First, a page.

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Press Release


Study: Despite Warnings from Feds, Universities Still Overcharge U.S. Taxpayers for Students Performing Government-Funded Research

For Immediate Release June 28, 2005

(Alexandria, VA) -- Thanks to ineffective federal oversight and pressure from the higher-education lobby, U.S. taxpayers remain exposed to wildly-inflated bills equivalent to as much as $180,000 apiece for graduate students who work on government-funded research. That's the conclusion of an "Issue Brief" released today by the non-partisan National Taxpayers Union Foundation (NTUF), which found continued abuse of federal rules that allow universities to recover salary and tuition payments to student research assistants.

"In theory, reimbursing universities for the 'reasonable value' of student work on federal research projects can serve everyone's best interests, but there's nothing 'reasonable' about forcing taxpayers to compensate graduate-level assistants at a higher rate than a full Professor," said NTUF Director of Government Affairs and Issue Brief author Paul Gessing. "Federal finger-wagging has so far failed to stop universities from treating the U.S. Treasury like a slush fund from an over-indulgent parent."

American universities, which conduct a large share of government research, have long been permitted to recover the cost of student labor associated with federal contracts and grants, but only if the total amount is "reasonable compensation for work performed." Yet, federal investigations have uncovered significant deviations from this standard. A 1994 Health and Human Services Inspector General audit found that three of four institutions examined (Yale, Rutgers, and Michigan) offered graduate student compensation well in excess of a postdoctoral scholar's starting salary. Shortly afterward, new federal standards of "reasonableness" were established, but a 1999 Government Accountability Office report concluded that the University of California still overcharged federal taxpayers for $19.3 million in excess student compensation.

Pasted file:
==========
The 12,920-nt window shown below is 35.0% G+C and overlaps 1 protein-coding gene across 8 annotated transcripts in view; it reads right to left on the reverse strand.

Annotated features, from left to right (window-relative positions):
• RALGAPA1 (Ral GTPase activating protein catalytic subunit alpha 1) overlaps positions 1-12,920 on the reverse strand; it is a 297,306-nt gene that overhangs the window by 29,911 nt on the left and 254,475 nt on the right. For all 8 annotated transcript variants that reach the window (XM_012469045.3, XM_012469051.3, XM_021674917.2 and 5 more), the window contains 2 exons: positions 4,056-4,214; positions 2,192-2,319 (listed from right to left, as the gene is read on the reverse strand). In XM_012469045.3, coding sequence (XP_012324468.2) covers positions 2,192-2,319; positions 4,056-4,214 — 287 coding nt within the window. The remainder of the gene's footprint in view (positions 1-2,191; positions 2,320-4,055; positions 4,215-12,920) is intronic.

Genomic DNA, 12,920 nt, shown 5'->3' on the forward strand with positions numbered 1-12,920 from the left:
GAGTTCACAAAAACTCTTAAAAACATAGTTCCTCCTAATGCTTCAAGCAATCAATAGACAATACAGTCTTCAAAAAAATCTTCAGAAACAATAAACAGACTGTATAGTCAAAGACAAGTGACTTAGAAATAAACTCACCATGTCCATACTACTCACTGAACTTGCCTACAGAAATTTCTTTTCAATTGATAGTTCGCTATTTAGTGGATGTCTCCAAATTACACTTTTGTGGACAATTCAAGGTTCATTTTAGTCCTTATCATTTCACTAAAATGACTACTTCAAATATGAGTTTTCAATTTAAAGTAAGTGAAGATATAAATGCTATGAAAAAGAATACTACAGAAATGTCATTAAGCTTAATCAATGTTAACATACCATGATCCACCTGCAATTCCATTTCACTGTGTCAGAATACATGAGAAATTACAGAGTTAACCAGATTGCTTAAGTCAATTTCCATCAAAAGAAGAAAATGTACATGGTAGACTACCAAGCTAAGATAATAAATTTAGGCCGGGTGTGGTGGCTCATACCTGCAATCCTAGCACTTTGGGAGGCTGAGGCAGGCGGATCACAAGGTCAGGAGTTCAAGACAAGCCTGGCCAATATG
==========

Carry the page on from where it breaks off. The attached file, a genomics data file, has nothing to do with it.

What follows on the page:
Gessing noted that subsequently the abuse has worsened, as universities compete to attract student researchers with inflated salaries and seek to maximize their own institutional income by charging higher tuition. For example, Graduate Student Researchers at the University of California, Davis qualify for up to $10,751 of salary, plus up to $23,345 of full tuition remission, at 25 percent time during an academic year of nine months. This is the full-time annual equivalent of $181,845 -- well beyond the salary of most full Professors and six times the annual salary of a Postdoctoral Scholar at UC Davis. Ironically, UC Davis nets $14,694 more in federal reimbursement for each foreign student employed compared to a U.S. national, thanks to the differential in non-resident tuition remission.

According to the study, the solution to this problem does not require new laws or regulations. Existing standards prohibiting compensation of students at a higher rate than postdoctoral scientists, as well as laws against using federal funds to operate a compensation program that discriminates against American citizens, simply need to be aggressively enforced. "Ultimately, the entire role that taxpayers play in higher education needs to be thoroughly re-examined," Gessing concluded. "Until then, federal officials need to wake up from the fiscal nightmare that their sleepy oversight has created."

NTUF is the research arm of the 350,000-member National Taxpayers Union, a non-profit citizen group. Note: NTUF Issue Brief 149, Campus Cash-In: How American Universities Overcharge Federal Taxpayers for Student Labor, is available online at www.ntu.org.

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